What is a commonplace book? For me, this is a space where I post interesting links, reflections on what I’m reading, and the newest recipes I’ve been trying out — a collection of miscellaneous micro-posts.
What I’m fixing:
- Instant Pot Chicken Fajitas: conquering my fear of the Instant Pot while using up some CSA bell peppers.
What I’m reading:
- “The Virtues of Shelflessness”: a system dependent on small people not appropriating your library for the creation of forts, but appealing nevertheless.
- I just finished The Girls at the Kingfisher Club by the whimsically name Genevieve Valentine, which was a serendipity-of-the-shelf thing which I went into with only the knowledge that it was a Jazz Age take on the Grimm fairy tale “The Twelve Dancing Princesses.” And I enjoyed it! It’s the tale of twelve sisters locked away in a Manhattan mansion for not being the male heir, who sneak out to Prohibition dance clubs. There’s a lot of emotional depth (even if I struggled to keep track of all twelve distinct sisters). I also found myself entranced by the staccato prose and hypnotically claustrophobic scenario, like the Bennet sisters on steroids. Jo, the oldest sister and protagonist of the tale, finds herself isolated by her role as “General,” protecting her sisters from their father and growing increasingly lonely:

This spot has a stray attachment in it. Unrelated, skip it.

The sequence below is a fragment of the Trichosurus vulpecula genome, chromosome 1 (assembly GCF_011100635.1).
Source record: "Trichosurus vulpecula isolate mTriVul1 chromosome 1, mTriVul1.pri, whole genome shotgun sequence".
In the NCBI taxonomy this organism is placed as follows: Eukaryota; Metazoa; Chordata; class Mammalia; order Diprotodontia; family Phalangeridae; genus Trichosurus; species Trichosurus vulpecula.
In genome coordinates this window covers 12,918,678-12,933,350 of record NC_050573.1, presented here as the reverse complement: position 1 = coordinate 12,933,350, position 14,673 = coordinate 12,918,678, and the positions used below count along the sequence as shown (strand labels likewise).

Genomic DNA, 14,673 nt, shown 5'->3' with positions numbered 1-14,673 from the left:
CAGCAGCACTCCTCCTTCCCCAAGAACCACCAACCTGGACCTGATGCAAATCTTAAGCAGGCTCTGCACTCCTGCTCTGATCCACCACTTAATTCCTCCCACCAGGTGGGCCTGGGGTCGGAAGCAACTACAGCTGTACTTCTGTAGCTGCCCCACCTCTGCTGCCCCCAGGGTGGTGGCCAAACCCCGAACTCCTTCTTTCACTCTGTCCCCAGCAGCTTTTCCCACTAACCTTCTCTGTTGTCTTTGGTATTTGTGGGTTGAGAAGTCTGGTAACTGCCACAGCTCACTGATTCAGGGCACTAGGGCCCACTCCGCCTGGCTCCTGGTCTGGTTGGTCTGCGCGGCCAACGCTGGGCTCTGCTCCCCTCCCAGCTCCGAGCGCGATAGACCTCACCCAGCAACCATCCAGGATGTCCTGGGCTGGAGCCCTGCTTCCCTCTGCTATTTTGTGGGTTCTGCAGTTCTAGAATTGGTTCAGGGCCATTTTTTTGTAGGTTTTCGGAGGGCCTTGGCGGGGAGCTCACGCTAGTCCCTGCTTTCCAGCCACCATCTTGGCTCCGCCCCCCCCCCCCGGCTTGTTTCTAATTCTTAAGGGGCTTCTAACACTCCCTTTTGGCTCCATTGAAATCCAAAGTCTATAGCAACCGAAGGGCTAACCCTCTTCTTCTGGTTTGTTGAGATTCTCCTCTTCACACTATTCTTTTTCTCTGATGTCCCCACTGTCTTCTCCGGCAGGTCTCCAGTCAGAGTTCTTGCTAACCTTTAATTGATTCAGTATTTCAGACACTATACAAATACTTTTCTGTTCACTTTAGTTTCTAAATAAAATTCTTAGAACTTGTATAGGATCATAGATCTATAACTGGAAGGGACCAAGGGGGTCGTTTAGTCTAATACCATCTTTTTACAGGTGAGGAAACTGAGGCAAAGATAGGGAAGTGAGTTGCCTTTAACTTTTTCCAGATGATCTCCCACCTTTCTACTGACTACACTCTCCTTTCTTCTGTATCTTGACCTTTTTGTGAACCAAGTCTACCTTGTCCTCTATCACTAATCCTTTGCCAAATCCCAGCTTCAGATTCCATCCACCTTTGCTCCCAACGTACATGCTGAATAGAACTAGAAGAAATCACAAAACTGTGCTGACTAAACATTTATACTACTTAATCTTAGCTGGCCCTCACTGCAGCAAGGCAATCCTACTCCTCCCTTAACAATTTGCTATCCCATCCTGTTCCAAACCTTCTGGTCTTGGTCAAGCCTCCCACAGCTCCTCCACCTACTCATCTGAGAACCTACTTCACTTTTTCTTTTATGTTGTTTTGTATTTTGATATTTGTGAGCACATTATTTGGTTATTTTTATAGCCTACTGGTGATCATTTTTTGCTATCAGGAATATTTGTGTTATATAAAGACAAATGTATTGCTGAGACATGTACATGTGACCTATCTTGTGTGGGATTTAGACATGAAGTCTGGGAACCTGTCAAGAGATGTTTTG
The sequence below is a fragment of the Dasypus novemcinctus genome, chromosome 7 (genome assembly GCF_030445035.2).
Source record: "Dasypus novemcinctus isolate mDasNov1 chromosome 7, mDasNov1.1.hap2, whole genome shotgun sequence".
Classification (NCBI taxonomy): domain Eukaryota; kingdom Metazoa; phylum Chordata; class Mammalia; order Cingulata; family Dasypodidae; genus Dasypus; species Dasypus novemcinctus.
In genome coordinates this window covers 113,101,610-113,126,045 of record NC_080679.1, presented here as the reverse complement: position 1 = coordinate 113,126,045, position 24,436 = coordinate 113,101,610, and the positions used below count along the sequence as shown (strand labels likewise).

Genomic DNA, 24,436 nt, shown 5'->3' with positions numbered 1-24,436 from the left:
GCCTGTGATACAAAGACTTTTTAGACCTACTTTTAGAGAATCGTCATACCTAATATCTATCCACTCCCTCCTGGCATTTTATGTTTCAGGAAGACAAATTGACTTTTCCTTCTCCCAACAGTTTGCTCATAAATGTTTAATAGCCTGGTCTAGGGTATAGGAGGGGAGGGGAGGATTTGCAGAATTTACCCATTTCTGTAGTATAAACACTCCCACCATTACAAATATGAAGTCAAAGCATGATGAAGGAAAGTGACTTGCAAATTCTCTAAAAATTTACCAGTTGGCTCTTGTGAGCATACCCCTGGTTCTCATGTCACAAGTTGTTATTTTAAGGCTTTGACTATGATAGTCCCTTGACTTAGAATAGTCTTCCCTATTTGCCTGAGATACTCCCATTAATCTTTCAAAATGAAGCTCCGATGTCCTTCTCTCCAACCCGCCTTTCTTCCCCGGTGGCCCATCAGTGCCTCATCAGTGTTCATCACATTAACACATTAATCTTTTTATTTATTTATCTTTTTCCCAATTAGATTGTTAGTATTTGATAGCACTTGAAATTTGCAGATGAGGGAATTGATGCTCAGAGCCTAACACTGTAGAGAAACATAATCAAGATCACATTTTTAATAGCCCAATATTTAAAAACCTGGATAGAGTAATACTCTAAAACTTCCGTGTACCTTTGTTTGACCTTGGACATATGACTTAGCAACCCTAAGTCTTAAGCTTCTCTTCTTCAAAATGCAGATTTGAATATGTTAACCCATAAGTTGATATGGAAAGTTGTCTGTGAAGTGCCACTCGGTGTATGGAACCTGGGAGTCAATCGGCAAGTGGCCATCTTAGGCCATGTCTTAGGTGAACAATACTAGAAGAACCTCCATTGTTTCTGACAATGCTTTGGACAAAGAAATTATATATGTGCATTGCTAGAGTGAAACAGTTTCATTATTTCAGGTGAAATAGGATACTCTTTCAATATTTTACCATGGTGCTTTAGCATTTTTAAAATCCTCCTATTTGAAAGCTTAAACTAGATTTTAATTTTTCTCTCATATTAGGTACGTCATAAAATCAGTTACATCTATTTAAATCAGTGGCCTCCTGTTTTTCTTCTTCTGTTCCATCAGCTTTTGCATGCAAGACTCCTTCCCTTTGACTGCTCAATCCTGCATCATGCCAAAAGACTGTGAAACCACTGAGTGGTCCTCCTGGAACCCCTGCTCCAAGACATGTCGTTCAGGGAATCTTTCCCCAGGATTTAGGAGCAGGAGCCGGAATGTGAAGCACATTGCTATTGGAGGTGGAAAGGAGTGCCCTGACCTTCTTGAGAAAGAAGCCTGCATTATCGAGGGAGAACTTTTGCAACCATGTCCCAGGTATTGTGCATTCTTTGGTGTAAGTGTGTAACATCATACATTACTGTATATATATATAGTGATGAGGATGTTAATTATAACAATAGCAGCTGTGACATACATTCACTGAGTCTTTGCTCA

Seeing them gathered at their table with their backs all turned to her made her want to crack open the emptiness she carried with her and leave it for them to clean up.
- I read Flannery O’Connor’s Prayer Journal on a recent afternoon and felt a lot of feelings for a tiny book! My first was shock and concern — I shouldn’t be reading something so intimate and raw! Then I felt awe to see a little slice of Flannery unscripted. There were lines that inspired me and lines I identified with and lines that completely bamboozled me. But here, maybe, is my favorite: “I would like to be intelligently holy.”